Anxiety in the Classroom
According to Public Health England (2016), between 2%-4% of five to sixteen year olds have a diagnosable anxiety disorder. This makes them the most common of all childhood psychiatric disorders. Public Health England (2016) also identified significant predictors such as gender, family situation, disability status and home life in relation to developing anxiety. This has also been shown by Putwain (2007), who showed that gender, ethnic and socio-economic background were identiﬁed as signiﬁcant predictors of test anxiety in schools.
As anxiety is one of the biggest mental health concerns for children and young people right now, schools have a very important role to play in supporting those who struggle with anxiety, particularly as early intervention with mental health concerns. Schools can help with identifying anxiety early, and putting in good, holistic support for these children.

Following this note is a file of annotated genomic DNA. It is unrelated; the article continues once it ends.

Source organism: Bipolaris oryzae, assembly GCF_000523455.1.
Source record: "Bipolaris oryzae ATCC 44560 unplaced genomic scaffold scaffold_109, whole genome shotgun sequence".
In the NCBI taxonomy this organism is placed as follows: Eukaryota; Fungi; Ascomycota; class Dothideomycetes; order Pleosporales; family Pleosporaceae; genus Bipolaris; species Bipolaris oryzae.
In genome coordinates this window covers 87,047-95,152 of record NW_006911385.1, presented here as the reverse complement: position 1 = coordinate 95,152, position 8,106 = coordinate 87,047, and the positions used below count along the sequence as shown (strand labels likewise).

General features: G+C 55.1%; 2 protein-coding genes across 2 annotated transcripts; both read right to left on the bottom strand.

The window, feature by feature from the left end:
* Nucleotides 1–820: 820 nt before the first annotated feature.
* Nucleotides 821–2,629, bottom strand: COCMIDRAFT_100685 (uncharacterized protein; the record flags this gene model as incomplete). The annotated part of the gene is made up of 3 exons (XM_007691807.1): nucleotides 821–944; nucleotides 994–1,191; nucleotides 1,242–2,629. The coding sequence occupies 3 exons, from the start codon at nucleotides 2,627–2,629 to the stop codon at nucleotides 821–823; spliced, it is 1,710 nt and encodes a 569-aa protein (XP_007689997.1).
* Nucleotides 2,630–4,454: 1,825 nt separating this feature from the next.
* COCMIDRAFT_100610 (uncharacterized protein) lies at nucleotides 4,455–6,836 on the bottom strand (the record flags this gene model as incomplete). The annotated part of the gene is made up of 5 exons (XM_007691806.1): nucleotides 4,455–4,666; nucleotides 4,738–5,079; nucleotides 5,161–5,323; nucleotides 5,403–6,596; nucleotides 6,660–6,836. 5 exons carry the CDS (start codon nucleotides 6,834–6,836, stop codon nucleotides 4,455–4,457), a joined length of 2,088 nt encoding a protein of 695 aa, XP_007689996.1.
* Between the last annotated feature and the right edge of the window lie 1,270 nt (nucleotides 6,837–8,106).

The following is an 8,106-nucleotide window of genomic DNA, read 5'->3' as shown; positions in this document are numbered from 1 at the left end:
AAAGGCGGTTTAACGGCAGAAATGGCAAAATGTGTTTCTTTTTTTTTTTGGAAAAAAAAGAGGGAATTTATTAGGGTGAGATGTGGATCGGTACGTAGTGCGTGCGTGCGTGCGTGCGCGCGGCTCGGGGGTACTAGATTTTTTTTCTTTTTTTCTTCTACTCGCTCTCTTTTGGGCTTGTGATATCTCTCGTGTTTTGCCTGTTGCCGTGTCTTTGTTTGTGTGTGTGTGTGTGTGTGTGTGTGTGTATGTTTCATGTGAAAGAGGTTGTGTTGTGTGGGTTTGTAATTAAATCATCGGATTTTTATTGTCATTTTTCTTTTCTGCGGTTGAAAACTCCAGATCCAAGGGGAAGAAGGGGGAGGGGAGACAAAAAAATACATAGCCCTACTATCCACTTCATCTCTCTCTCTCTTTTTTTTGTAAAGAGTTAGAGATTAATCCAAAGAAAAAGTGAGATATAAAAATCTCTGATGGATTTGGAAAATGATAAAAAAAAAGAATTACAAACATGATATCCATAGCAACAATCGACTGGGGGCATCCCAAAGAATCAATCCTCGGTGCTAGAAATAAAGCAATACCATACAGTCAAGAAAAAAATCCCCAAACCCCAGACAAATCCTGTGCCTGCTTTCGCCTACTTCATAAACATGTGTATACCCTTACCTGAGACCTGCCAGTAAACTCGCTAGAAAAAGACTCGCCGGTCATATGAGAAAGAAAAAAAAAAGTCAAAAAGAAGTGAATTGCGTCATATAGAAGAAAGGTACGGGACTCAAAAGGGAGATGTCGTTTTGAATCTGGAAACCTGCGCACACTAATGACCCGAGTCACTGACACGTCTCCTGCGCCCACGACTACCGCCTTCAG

Signs of Anxiety
Although not an exhaustive list, some things to look out for if a child or young person may have anxiety is:
- Feeling panicky or nervous
- Poor appetite or overeating
- Trembling or shaking
- Poor concentration
- Feeling nauseas, dizzy or faint
- Difficulty sleeping
- Tired or irritable
If you see a child or young person showing these symptoms, consider getting extra support for them from an educational psychology service. You can also refer the child to a GP, Child and Adolescent Mental Health (CAMHs), or a school nurse.
The most common interventions offered to those with anxiety are cognitive behavioural therapy or other forms of talking therapy. These may be offered by many services, and may be available through the NHS. A doctor may also prescribe medical treatment such as beta-blockers, blood pressure medication or other anti-anxiety medication.
There are a few things that can be done in class to support students with anxiety.
- Visual timetables or timelines: these reduce stress and uncertainty for those with anxiety. They may also give the child a sense of control and predictability for the school day.
- One to One mentoring time: these allow the child to mention any stresses they may be concerned about, and give them a chance to de-stress before it causes more issues. This also allows the school to know
- Regular breaks: offering regular breaks will allow a
References and further reading:
Putwain, D. (2007). Researching academic stress and anxiety in students: some methodological considerations. doi:10.1080/01411920701208258